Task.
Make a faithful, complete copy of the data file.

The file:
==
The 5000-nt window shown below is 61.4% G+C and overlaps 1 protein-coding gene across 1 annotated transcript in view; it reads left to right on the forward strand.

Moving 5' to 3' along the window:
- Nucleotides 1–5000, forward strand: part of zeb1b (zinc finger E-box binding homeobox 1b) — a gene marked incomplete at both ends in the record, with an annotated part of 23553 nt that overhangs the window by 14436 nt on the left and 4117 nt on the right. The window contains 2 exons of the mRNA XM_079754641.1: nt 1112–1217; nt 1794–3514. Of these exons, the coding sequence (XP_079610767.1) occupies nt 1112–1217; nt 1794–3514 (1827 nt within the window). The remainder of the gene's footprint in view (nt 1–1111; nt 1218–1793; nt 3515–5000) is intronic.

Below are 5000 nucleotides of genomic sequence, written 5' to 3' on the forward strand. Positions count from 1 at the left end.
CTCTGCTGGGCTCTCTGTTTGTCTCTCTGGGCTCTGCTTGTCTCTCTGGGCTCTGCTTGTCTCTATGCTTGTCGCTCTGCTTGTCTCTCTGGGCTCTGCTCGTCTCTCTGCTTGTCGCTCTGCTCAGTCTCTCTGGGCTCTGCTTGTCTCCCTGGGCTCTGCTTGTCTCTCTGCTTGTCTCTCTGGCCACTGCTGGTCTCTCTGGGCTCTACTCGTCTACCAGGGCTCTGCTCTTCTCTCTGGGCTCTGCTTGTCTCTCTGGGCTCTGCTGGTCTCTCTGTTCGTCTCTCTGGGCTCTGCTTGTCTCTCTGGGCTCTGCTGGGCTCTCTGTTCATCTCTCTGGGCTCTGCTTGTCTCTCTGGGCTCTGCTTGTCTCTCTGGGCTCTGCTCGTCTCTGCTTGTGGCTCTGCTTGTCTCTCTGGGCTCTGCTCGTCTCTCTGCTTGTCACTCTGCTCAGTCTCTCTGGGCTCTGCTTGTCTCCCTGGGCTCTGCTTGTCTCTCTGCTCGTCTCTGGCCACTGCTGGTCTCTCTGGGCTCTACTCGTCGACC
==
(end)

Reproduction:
The 5000-nt window shown below is 61.4% G+C and overlaps 1 protein-coding gene across 1 annotated transcript in view; it reads left to right on the forward strand.

Moving 5' to 3' along the window:
- Nucleotides 1–5000, forward strand: part of zeb1b (zinc finger E-box binding homeobox 1b) — a gene marked incomplete at both ends in the record, with an annotated part of 23553 nt that overhangs the window by 14436 nt on the left and 4117 nt on the right. The window contains 2 exons of the mRNA XM_079754641.1: nt 1112–1217; nt 1794–3514. Of these exons, the coding sequence (XP_079610767.1) occupies nt 1112–1217; nt 1794–3514 (1827 nt within the window). The remainder of the gene's footprint in view (nt 1–1111; nt 1218–1793; nt 3515–5000) is intronic.

Below are 5000 nucleotides of genomic sequence, written 5' to 3' on the forward strand. Positions count from 1 at the left end.
CTCTGCTGGGCTCTCTGTTTGTCTCTCTGGGCTCTGCTTGTCTCTCTGGGCTCTGCTTGTCTCTATGCTTGTCGCTCTGCTTGTCTCTCTGGGCTCTGCTCGTCTCTCTGCTTGTCGCTCTGCTCAGTCTCTCTGGGCTCTGCTTGTCTCCCTGGGCTCTGCTTGTCTCTCTGCTTGTCTCTCTGGCCACTGCTGGTCTCTCTGGGCTCTACTCGTCTACCAGGGCTCTGCTCTTCTCTCTGGGCTCTGCTTGTCTCTCTGGGCTCTGCTGGTCTCTCTGTTCGTCTCTCTGGGCTCTGCTTGTCTCTCTGGGCTCTGCTGGGCTCTCTGTTCATCTCTCTGGGCTCTGCTTGTCTCTCTGGGCTCTGCTTGTCTCTCTGGGCTCTGCTCGTCTCTGCTTGTGGCTCTGCTTGTCTCTCTGGGCTCTGCTCGTCTCTCTGCTTGTCACTCTGCTCAGTCTCTCTGGGCTCTGCTTGTCTCCCTGGGCTCTGCTTGTCTCTCTGCTCGTCTCTGGCCACTGCTGGTCTCTCTGGGCTCTACTCGTCGACC